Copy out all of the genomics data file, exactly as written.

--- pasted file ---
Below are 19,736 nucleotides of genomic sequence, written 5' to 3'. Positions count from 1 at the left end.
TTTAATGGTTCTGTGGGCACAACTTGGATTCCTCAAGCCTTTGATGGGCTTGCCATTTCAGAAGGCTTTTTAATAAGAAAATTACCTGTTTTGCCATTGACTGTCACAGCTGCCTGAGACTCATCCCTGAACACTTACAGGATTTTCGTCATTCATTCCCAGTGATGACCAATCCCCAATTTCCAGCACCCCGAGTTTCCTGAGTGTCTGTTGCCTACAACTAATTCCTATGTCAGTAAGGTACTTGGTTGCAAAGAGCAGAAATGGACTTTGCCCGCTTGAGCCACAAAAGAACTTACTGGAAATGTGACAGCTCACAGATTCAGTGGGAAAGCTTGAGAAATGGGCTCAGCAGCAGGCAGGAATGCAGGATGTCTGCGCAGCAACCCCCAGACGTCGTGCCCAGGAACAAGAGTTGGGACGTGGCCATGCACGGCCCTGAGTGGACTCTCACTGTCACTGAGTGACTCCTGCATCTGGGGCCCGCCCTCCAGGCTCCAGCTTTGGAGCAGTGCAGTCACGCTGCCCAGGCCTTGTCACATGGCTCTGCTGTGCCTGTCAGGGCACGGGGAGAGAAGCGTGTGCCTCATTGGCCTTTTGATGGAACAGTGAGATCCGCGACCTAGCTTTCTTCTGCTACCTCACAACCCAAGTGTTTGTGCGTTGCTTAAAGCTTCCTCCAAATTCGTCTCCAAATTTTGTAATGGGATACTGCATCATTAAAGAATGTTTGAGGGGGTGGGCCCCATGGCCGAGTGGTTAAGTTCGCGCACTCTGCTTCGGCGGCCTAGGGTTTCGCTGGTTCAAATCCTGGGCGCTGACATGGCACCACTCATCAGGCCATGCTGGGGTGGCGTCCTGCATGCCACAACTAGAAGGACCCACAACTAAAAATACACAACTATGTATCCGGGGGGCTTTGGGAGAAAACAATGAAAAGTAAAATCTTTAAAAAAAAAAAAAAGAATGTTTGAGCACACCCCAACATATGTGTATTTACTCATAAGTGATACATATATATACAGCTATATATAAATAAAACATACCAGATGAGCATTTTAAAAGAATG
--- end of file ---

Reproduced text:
Below are 19,736 nucleotides of genomic sequence, written 5' to 3'. Positions count from 1 at the left end.
TTTAATGGTTCTGTGGGCACAACTTGGATTCCTCAAGCCTTTGATGGGCTTGCCATTTCAGAAGGCTTTTTAATAAGAAAATTACCTGTTTTGCCATTGACTGTCACAGCTGCCTGAGACTCATCCCTGAACACTTACAGGATTTTCGTCATTCATTCCCAGTGATGACCAATCCCCAATTTCCAGCACCCCGAGTTTCCTGAGTGTCTGTTGCCTACAACTAATTCCTATGTCAGTAAGGTACTTGGTTGCAAAGAGCAGAAATGGACTTTGCCCGCTTGAGCCACAAAAGAACTTACTGGAAATGTGACAGCTCACAGATTCAGTGGGAAAGCTTGAGAAATGGGCTCAGCAGCAGGCAGGAATGCAGGATGTCTGCGCAGCAACCCCCAGACGTCGTGCCCAGGAACAAGAGTTGGGACGTGGCCATGCACGGCCCTGAGTGGACTCTCACTGTCACTGAGTGACTCCTGCATCTGGGGCCCGCCCTCCAGGCTCCAGCTTTGGAGCAGTGCAGTCACGCTGCCCAGGCCTTGTCACATGGCTCTGCTGTGCCTGTCAGGGCACGGGGAGAGAAGCGTGTGCCTCATTGGCCTTTTGATGGAACAGTGAGATCCGCGACCTAGCTTTCTTCTGCTACCTCACAACCCAAGTGTTTGTGCGTTGCTTAAAGCTTCCTCCAAATTCGTCTCCAAATTTTGTAATGGGATACTGCATCATTAAAGAATGTTTGAGGGGGTGGGCCCCATGGCCGAGTGGTTAAGTTCGCGCACTCTGCTTCGGCGGCCTAGGGTTTCGCTGGTTCAAATCCTGGGCGCTGACATGGCACCACTCATCAGGCCATGCTGGGGTGGCGTCCTGCATGCCACAACTAGAAGGACCCACAACTAAAAATACACAACTATGTATCCGGGGGGCTTTGGGAGAAAACAATGAAAAGTAAAATCTTTAAAAAAAAAAAAAAGAATGTTTGAGCACACCCCAACATATGTGTATTTACTCATAAGTGATACATATATATACAGCTATATATAAATAAAACATACCAGATGAGCATTTTAAAAGAATG